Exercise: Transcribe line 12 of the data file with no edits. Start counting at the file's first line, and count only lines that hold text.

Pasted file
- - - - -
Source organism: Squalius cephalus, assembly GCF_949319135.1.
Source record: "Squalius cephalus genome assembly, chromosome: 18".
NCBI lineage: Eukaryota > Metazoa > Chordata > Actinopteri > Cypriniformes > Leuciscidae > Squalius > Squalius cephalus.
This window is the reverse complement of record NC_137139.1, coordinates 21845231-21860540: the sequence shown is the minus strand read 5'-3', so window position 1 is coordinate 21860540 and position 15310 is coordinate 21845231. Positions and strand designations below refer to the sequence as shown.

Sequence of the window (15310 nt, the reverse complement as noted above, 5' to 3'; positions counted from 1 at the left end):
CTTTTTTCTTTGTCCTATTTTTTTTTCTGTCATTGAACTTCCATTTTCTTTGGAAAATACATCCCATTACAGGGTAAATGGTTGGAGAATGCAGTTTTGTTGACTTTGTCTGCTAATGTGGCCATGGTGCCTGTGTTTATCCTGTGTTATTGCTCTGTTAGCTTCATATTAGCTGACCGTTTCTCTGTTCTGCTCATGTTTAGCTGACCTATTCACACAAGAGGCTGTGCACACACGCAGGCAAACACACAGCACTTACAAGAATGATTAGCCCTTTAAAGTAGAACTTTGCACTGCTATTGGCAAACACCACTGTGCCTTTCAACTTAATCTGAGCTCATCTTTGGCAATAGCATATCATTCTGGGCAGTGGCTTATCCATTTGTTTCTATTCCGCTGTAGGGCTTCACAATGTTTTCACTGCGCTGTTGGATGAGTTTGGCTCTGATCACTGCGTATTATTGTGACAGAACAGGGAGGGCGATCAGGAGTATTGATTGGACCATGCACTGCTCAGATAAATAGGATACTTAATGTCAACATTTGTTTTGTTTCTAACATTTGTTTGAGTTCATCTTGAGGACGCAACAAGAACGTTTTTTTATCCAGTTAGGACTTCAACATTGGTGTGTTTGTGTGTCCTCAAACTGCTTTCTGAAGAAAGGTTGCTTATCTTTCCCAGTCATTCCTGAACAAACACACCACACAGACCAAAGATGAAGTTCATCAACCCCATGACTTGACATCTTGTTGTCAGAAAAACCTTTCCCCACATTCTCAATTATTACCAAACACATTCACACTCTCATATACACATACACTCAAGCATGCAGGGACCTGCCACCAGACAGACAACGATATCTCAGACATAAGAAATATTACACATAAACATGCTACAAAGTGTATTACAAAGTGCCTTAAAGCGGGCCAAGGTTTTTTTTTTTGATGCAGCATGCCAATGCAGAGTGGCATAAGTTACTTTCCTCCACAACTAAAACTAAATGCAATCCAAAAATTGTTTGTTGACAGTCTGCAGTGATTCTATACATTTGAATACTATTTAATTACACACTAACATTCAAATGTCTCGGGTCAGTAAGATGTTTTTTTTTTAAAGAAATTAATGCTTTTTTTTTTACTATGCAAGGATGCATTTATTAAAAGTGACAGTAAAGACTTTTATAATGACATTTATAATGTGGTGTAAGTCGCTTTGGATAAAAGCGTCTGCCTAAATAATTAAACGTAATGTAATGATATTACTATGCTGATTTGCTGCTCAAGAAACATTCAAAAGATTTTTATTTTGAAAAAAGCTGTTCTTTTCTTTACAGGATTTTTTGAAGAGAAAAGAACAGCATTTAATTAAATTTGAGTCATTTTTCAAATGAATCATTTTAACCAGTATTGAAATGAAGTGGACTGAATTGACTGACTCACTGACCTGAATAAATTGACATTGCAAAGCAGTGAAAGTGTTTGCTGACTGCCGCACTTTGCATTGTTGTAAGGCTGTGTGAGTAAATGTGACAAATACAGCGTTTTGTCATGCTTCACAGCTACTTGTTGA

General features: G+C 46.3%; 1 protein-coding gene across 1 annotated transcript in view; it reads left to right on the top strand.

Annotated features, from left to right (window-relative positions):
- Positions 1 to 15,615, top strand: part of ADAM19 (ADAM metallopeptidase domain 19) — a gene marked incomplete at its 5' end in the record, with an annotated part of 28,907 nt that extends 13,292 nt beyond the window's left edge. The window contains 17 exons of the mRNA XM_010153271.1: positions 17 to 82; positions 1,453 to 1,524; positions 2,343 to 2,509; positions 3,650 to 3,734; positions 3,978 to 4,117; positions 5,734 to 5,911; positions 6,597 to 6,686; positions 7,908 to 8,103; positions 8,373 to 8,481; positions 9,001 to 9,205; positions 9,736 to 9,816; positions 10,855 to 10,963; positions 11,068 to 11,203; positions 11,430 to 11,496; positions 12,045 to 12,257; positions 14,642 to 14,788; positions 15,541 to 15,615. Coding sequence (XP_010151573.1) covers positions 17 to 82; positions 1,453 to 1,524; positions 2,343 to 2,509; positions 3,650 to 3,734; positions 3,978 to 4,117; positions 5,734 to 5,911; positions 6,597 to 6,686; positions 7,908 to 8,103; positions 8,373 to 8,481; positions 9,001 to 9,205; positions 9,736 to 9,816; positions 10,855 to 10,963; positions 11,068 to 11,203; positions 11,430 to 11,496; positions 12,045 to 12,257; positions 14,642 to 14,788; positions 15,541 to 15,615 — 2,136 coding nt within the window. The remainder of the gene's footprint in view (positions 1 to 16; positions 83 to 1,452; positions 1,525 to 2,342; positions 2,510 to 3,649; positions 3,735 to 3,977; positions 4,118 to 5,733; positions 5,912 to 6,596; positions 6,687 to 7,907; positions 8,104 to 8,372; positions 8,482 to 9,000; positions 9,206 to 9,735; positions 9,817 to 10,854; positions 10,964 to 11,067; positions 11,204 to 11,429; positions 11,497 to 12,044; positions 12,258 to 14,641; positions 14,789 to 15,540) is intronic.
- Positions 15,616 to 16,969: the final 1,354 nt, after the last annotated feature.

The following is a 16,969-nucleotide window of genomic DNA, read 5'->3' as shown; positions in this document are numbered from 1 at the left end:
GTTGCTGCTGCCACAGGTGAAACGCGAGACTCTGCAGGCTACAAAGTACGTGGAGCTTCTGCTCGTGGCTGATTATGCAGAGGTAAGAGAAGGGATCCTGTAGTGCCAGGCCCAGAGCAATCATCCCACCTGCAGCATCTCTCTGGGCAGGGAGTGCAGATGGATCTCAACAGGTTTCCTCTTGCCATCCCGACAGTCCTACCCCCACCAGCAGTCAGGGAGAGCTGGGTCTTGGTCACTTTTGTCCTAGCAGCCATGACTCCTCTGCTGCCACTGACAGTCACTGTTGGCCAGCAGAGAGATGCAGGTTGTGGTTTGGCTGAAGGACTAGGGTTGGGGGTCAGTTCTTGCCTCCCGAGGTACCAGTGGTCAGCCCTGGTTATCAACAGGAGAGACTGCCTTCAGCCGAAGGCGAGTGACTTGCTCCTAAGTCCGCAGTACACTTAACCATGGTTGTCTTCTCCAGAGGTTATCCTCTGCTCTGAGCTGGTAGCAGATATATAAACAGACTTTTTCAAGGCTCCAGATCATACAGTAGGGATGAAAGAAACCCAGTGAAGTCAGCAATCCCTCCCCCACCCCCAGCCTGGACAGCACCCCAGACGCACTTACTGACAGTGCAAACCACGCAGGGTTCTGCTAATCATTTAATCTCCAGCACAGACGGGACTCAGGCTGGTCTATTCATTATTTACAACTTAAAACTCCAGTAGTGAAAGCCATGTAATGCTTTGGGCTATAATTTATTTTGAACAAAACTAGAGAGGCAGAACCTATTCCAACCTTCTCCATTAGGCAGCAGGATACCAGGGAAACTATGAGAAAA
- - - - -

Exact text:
GTTGCTGCTGCCACAGGTGAAACGCGAGACTCTGCAGGCTACAAAGTACGTGGAGCTTCTGCTCGTGGCTGATTATGCAGAGGTAAGAGAAGGGATCCTGTAGTGCCAGGCCCAGAGCAATCATCCCACCTGCAGCATCTCTCTGGGCAGGGAGTGCAGATGGATCTCAACAGGTTTCCTCTTGCCATCCCGACAGTCCTACCCCCACCAGCAGTCAGGGAGAGCTGGGTCTTGGTCACTTTTGTCCTAGCAGCCATGACTCCTCTGCTGCCACTGACAGTCACTGTTGGCCAGCAGAGAGATGCAGGTTGTGGTTTGGCTGAAGGACTAGGGTTGGGGGTCAGTTCTTGCCTCCCGAGGTACCAGTGGTCAGCCCTGGTTATCAACAGGAGAGACTGCCTTCAGCCGAAGGCGAGTGACTTGCTCCTAAGTCCGCAGTACACTTAACCATGGTTGTCTTCTCCAGAGGTTATCCTCTGCTCTGAGCTGGTAGCAGATATATAAACAGACTTTTTCAAGGCTCCAGATCATACAGTAGGGATGAAAGAAACCCAGTGAAGTCAGCAATCCCTCCCCCACCCCCAGCCTGGACAGCACCCCAGACGCACTTACTGACAGTGCAAACCACGCAGGGTTCTGCTAATCATTTAATCTCCAGCACAGACGGGACTCAGGCTGGTCTATTCATTATTTACAACTTAAAACTCCAGTAGTGAAAGCCATGTAATGCTTTGGGCTATAATTTATTTTGAACAAAACTAGAGAGGCAGAACCTATTCCAACCTTCTCCATTAGGCAGCAGGATACCAGGGAAACTATGAGAAAA